When the pump’s registration was suspended in November, that suspension would have become a deletion if things weren’t resolved by May (6 months). But somehow many people got into their heads that it would be fixed *in* 6 months. People’s interpretations of timeframes are sometimes a bit weird.

      In this case I wouldn’t be surprised if there was a 12-month timeframe imposed by the TGA (or rather, by the legislation they work within) and Tandem is planning to get stuff to them after gathering data (and possibly updating code) later this year so that it can be resolved before the 12 months are up. AMSL saying “6-12 months” may be a translation of that into a simpler form for mass consumption without having to explain all the moving parts.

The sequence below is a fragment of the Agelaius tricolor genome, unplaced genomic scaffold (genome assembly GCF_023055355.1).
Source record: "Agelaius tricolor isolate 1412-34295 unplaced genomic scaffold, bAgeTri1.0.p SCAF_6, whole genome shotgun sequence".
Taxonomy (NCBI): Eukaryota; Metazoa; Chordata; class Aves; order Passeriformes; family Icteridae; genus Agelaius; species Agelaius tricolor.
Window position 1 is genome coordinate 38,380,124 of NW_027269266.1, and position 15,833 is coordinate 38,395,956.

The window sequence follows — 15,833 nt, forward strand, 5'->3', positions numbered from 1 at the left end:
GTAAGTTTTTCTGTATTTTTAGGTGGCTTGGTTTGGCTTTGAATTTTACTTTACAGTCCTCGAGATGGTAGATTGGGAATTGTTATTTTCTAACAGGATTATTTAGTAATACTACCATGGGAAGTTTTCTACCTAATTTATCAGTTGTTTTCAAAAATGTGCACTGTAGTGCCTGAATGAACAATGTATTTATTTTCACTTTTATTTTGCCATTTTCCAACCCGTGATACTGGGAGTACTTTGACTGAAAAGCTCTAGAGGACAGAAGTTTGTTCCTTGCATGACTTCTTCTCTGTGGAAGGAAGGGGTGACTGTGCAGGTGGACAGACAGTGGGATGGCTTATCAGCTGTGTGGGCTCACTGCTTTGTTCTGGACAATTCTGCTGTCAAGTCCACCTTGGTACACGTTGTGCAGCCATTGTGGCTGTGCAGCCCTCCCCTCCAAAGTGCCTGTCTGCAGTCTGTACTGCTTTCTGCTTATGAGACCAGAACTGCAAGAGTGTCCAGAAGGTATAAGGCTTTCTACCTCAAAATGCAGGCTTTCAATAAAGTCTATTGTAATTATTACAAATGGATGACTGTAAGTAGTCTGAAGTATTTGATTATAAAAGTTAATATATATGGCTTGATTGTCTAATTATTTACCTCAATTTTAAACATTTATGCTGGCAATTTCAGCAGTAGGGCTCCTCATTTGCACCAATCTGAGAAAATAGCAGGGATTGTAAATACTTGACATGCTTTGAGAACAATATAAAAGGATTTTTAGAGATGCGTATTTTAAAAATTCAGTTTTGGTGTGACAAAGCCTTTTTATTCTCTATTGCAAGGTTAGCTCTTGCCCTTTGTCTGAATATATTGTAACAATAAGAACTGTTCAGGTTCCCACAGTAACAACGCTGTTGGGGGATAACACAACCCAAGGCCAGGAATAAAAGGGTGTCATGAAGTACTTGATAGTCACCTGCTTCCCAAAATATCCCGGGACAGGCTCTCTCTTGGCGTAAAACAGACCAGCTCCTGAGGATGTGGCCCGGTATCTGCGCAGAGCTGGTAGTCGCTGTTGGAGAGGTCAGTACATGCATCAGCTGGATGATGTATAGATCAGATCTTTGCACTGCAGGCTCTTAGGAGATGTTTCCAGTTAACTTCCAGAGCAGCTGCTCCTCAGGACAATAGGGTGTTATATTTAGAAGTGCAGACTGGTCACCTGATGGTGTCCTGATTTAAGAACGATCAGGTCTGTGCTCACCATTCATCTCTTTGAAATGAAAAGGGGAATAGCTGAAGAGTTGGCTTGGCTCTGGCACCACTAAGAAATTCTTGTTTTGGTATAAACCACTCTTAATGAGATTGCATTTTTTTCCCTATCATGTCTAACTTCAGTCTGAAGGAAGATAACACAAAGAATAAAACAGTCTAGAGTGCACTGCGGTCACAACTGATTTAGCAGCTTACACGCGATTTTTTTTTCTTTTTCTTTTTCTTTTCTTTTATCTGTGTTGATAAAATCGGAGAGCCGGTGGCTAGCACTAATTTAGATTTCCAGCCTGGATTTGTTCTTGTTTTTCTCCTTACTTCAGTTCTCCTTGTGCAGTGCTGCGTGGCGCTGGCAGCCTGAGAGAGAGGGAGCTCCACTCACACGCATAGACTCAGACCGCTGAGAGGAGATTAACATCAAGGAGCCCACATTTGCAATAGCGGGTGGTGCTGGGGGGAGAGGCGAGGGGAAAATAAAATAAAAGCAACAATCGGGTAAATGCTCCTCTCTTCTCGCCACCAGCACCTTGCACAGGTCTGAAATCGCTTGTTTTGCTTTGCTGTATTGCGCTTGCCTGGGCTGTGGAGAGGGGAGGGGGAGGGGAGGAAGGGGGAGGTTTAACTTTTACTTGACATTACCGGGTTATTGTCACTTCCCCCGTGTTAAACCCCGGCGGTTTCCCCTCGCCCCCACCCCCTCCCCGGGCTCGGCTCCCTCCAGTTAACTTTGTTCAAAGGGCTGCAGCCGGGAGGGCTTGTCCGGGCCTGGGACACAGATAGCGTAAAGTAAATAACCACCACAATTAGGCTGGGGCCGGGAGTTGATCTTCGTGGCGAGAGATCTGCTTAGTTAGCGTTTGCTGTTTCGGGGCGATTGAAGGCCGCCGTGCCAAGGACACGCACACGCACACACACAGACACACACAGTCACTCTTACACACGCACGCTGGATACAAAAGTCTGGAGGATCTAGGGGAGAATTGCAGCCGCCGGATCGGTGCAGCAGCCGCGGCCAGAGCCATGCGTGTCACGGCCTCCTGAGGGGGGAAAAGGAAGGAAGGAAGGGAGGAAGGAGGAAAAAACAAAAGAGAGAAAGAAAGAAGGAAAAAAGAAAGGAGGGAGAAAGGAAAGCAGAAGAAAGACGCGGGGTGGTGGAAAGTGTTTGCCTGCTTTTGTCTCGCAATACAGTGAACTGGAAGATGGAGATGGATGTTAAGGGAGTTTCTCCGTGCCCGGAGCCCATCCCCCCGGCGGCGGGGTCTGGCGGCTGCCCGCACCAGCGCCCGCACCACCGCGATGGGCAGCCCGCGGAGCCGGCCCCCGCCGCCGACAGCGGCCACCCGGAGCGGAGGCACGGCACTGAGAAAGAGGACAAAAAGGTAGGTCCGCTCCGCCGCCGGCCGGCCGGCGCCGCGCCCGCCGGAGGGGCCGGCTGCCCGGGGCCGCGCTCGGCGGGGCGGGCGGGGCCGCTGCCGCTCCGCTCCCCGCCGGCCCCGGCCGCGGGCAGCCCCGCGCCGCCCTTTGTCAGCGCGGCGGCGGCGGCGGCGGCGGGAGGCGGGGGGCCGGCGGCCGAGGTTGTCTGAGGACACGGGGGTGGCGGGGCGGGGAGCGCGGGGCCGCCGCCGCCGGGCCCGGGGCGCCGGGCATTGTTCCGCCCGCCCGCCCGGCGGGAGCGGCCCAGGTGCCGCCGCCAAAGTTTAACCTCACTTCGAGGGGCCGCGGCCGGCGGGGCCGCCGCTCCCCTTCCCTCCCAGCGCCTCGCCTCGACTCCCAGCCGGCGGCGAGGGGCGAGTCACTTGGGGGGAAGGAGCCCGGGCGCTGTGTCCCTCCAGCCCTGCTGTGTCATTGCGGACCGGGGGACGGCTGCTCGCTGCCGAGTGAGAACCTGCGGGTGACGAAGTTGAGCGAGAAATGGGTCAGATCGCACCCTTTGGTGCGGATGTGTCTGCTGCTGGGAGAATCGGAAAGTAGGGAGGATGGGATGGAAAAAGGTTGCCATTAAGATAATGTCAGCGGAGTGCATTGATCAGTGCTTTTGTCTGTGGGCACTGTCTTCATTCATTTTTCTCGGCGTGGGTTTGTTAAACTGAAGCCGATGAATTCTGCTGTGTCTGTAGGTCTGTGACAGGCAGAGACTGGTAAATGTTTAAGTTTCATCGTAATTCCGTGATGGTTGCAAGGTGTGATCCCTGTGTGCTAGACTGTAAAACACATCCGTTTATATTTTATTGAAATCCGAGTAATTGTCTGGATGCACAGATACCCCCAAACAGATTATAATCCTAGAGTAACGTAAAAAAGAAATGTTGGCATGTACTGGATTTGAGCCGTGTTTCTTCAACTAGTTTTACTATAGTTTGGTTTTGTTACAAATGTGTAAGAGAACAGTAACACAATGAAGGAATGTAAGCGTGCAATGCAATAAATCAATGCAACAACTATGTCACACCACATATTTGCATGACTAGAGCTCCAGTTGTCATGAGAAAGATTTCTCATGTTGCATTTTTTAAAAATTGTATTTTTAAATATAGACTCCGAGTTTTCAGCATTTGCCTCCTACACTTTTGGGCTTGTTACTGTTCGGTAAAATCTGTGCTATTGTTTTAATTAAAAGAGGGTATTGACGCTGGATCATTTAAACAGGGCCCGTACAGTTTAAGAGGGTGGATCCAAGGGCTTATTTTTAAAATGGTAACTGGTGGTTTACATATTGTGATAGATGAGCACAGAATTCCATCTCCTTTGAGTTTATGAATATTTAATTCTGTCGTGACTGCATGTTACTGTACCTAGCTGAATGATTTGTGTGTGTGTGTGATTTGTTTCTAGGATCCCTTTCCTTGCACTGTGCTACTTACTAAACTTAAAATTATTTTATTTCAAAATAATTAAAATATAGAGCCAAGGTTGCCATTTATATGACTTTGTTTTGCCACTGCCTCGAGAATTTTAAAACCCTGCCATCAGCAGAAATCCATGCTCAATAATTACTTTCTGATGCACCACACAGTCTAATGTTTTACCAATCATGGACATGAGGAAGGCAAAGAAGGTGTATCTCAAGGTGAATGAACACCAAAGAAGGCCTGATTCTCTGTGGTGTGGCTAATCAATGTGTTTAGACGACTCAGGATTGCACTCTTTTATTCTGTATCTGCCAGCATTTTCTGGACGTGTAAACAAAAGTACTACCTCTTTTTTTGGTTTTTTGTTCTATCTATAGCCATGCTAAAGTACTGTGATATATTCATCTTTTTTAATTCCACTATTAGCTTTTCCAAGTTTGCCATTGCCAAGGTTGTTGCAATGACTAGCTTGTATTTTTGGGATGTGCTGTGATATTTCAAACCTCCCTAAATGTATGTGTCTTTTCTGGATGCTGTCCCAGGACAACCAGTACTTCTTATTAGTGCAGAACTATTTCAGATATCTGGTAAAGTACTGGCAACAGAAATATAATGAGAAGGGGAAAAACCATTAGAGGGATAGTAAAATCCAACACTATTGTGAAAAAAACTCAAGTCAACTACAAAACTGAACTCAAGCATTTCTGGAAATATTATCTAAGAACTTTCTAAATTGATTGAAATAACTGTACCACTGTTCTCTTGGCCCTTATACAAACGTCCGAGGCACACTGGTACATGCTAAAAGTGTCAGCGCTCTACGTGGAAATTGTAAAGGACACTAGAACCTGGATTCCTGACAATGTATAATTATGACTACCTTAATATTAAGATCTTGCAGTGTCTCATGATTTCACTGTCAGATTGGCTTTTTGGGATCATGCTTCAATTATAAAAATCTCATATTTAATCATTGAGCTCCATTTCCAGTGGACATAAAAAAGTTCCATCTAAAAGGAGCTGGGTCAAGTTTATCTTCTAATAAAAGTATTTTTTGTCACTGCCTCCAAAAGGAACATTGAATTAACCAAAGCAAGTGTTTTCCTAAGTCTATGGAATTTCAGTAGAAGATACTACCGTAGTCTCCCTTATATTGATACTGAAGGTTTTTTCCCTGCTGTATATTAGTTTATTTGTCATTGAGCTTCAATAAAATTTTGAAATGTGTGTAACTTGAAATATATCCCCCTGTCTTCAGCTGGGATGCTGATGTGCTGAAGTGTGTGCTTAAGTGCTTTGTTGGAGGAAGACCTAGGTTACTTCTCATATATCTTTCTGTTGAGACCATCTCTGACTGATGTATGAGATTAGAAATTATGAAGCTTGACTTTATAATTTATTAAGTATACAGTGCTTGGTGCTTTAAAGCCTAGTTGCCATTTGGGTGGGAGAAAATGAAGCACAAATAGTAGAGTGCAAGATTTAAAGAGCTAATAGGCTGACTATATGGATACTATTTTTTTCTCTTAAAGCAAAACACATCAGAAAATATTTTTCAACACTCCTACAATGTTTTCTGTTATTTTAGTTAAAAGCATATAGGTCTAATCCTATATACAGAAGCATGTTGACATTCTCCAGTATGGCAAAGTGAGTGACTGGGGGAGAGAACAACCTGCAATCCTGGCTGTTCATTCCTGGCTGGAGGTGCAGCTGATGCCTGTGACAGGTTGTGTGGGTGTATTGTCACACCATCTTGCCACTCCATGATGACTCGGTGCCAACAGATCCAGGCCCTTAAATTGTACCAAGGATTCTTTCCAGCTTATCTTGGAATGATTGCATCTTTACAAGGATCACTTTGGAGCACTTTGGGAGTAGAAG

3. Dylan Sutton

    Further to my previous comment regarding whether Control IQ software would fall under the TGA requirement for the pump to only be sold with “software version Basal-IQ 6.4.1 or above” (actually reported by the pump as “Carlsbad 6.4.1”), the “T:slim X2 with Control IQ User Guide” gives the Control-IQ software version as “Moonlight 7.4”. I hesitate to speculate on whether “Moonlight” trumps “Carlsbad”, but in software versioning we all know that 7.4 is “above” 6.4.1…


    1. David Burren

      7.4 may be “higher” than 6.4.1 (and BTW I do believe it’s appropriate to refer to it as “Basal-IQ 6.4.1” – I thought “Carlsbad” was just an internal development name). But it’s not necessarily later.
      We’ll just have to wait and see what happens from here.